Inside Joni Mitchell And Bob Dylan's Tense Relationship

Considering they're both among the greatest voices of a generation, it's no surprise that Joni Mitchell and Bob Dylan aren't the type to mince words — even when those words happen to be barbs directed from one person to the other. The "River" crooner has lambasted Dylan in interviews over the years. During a 2010 roundtable discussion with the Los Angeles Times, she referred to him as a "fake," a "plagiarist" and more. 

What does Mitchell have against "Mr. Tambourine Man" himself? The vitriol might have to do with the frustration of being compared to her male folk counterpart in the first place. Let's take a closer look at this somewhat odd relationship between music legends.

Joni Mitchell once called Bob Dylan a 'plagiarist'

News of Joni Mitchell's less-than-favorable opinion of Bob Dylan first made headlines in 2010, during an interview alongside infamous Joni Mitchell-inspired drag performer John Kelly. During that roundtable discussion, Mitchell made it perfectly clear that she did not appreciate the interviewer comparing her to fellow folk artist Bob Dylan.

During a segment of the conversation with Los Angeles Times reporter Matt Diehlin, the three discussed the chimeric ideal of the on-stage persona. Diehl reflected upon how Mitchell, who was born Roberta Joan Anderson in 1943, had changed her name — much like how "someone named Bobby Zimmerman became Bob Dylan." While the comment was most likely meant to be an inconspicuous comparison made in passing, Mitchell seemed to take offense immediately.

"Bob is not authentic at all," she said. "He's a plagiarist, and his name and voice are fake. Everything about Bob is a deception. We are like night and day, he and I." Mitchell then quickly moved on to another topic, with no other explanation as to how or why she had come to her conclusions.

Joni Mitchell's commentary didn't end there

Three years after her 2010 interview with the Los Angeles Times, Joni Mitchell once again brought up the topic of Bob Dylan in a CBC television segment. While Mitchell seemed to backtrack a bit on her aforementioned plagiarism allegation against Dylan, declining to cite specific examples, she made it clear that her opinion of Dylan's musicianship and balladeering was less-than-stellar.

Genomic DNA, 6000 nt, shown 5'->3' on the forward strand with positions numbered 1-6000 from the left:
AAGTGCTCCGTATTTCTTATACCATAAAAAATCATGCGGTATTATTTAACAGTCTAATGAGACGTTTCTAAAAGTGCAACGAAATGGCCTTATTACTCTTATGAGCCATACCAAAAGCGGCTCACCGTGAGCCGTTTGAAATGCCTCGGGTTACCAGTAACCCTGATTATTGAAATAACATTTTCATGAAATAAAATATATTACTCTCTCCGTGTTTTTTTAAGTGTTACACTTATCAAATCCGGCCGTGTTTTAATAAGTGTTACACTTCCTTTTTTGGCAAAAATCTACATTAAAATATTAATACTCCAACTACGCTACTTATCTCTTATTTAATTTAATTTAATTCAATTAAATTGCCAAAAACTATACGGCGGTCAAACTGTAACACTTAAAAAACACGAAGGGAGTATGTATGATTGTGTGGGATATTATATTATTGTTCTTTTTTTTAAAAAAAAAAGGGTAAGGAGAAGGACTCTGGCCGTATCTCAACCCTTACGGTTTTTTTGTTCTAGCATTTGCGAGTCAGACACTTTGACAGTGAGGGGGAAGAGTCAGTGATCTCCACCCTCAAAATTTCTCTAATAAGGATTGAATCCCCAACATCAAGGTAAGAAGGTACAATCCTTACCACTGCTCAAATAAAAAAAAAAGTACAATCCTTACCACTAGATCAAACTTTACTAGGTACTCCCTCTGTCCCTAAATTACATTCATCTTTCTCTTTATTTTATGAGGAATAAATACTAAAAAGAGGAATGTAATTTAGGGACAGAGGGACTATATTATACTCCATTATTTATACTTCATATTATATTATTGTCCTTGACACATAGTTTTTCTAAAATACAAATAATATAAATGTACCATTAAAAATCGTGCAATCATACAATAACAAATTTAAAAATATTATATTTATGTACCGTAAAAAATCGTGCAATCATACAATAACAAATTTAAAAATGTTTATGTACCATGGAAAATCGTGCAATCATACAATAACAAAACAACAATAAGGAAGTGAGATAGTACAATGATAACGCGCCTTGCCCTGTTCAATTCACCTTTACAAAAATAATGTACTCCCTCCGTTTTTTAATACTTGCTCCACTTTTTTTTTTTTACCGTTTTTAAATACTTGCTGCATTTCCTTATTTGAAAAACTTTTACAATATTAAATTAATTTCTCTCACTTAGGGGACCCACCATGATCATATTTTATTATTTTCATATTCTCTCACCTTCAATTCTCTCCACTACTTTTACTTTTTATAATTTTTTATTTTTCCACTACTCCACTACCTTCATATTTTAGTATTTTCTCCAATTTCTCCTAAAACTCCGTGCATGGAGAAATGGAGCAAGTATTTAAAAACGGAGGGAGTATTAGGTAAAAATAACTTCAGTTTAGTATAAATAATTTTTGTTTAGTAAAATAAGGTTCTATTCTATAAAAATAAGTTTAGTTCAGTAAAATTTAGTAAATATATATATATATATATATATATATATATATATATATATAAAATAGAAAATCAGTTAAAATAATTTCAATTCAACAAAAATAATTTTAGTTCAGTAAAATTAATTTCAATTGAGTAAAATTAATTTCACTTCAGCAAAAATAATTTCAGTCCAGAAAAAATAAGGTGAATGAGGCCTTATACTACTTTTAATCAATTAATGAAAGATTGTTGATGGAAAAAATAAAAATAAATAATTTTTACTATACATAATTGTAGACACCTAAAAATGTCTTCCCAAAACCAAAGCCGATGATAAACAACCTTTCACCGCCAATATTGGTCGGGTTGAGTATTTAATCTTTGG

"I like a lot of Bob's songs," Mitchell said, though she quickly followed up her appraisal with a less generous one: "musically, he's not very gifted." She claimed Dylan "borrowed his voice from old hillbillies" — most likely a somewhat wince-inducing reference to the influence folk singer Woody Guthrie had on Dylan's earlier work and singing style. "He's got a lot of borrowed things," Mitchell said. "He's invented a character to deliver his songs."

Her last assessment isn't entirely wrong. Throughout his career, Dylan has gone through a number of musical phases, which some could even typify as "personas." One only has to look at his discography to see that among these include that of a protest songwriter, a country music star, a born-again Christian, and many more. However, one could also argue that most artists evolve and transform their styles over time.

Did Joni Mitchell's feud with Bob Dylan start decades ago?

What caused Joni Mitchell's general dislike of Bob Dylan in the first place? The answer might be a little more complex than a simple case of musical rivalry between folk icons. It's entirely feasible Mitchell and Dylan's dynamic stems from something more personal. They toured together during Dylan's 1975 Rolling Thunder Revue — and if Cameron Crowe's 2000 film Almost Famous has taught us anything about musicians touring in the 70s, it's that things can spiral out of control at the drop of a hat. Of course, that's pure speculation at best. 

There's another, more complex issue that could be at work here: the power differentials between male and female musicians. In 2017, The Ringer critic Lindsay Zoladz ruminated on "Mitchell's singular, ever-changing legacy, in the always-fickle light of right now." Zoladz claims Mitchell has always had to fight for her position among overwhelmingly male counterparts — such as Bob Dylan. Even Mitchell's mere assertion of her genius has been met with backlash, Zoladz writes, arguing that when male musicians do the same, they are met with acceptance and praise.

Zoladz went as far as to ask this: "Why is Joni Mitchell the token female musician that even the most macho rock guys are comfortable calling 'great'?" While we can hardly say for certain that Mitchell's opinion of Dylan might be informed by these dynamics, it's also reasonable to ask how it couldn't be.